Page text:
Why would the counterpoise radiate?

There is nothing to keep a single wire counterpoise from radiating. The way to keep a single wire carrying RF energy from radiating is to cancel the fields surrounding the wire which takes another wire with a field of equal magnitude and opposite phase. It takes at least two similar symmetrical opposing radials to cancel most of the far field radiation from the radial system. Field cancellation also occurs in two wire transmission lines carrying differential currents.

If you can hang a 66 ft. end fed antenna from your balcony, why can't you hang a 66 ft. counterpoise?
« Last Edit: November 27, 2017, 06:26:17 AM by W5DXP » Logged
W3NCL
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Posts: 13




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« Reply #5 on: November 27, 2017, 07:04:39 AM »

@W5DXP - OK, it was just my understanding from all the other articles I've read that you don't want the counterpoise to radiate - just to provide, well, a counterpoise for the actual radiating element, i.e. the antenna itself.

And true, the purpose of the wire I drop is, indeed, irrelevant. I just want to make sure that if I do that I get the best bang for the drop. So would I likely get better performance putting the MFJ-1899T near the corner of the balcony and dropping the counterpoise down the balcony or dropping an end-fed half-wave that doesn't need a counterpoise?

Thanks!
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WB6BYU
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Posts: 17182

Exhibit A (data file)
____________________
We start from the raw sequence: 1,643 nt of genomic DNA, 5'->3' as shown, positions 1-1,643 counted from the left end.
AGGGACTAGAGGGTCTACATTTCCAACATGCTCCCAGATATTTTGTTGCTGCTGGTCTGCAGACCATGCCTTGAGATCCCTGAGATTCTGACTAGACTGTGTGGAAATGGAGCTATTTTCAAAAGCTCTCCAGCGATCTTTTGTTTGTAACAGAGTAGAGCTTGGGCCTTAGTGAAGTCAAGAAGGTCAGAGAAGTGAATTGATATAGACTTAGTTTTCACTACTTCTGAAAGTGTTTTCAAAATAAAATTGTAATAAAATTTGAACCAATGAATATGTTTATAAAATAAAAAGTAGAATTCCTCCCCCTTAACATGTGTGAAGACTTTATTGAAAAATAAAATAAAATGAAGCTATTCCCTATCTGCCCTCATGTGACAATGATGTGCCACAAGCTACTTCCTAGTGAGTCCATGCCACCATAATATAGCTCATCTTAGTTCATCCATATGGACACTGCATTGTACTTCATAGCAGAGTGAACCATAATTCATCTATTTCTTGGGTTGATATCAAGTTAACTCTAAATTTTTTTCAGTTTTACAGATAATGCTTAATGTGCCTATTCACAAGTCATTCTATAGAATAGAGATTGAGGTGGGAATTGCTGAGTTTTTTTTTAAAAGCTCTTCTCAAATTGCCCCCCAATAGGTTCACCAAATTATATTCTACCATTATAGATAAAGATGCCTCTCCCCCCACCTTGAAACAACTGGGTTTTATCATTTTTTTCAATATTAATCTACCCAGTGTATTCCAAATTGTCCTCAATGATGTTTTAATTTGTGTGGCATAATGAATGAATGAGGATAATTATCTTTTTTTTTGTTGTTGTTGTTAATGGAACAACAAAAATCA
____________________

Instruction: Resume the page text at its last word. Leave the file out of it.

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« Reply #6 on: November 27, 2017, 08:17:44 AM »

Quote from: W3NCL

...So would I likely get better performance putting the MFJ-1899T near the corner of the balcony and dropping the counterpoise down the balcony or dropping an end-fed half-wave that doesn't need a counterpoise?




In that case, the MFJ-1899T might make an adequate counterpoise for the vertical wire...


And clearly we need to find you some better reading material!


The issue is that, anytime you have RF flowing in an unshielded wire, it is going to radiate to some extent.
If you don't want it to radiate, then the common solution is to use two wires running in opposite directions
(like the radials on a ground plane antenna) so the radiation from one wire cancels that from the other.
Well, mostly.  When the radials of a ground plane antenna slope downwards,  the horizontally polarized
radiation from the wires tends to cancel at far distances, but the vertically polarized component is in phase
in all wires and contributes to the radiation.

Making the counterpoise 10% short doesn't reduce the radiation - it simply add some reactance so the
counterpoise doesn't work as well.  The outside of your coax is going to work as a counterpoise also.

The truth is, the MFJ-1899 is a gimmick antenna (at least for the 80m coverage).  It's for those who want
to say that they've worked pedestrian mobile, even if they just talked to their friend a block away (or across
a hamfest.)  It really isn't going to work well without some sort of ground system, and that's rather
impractical for pedestrian mobile use unless you want to drag a 60' wire behind you.  And even at that, like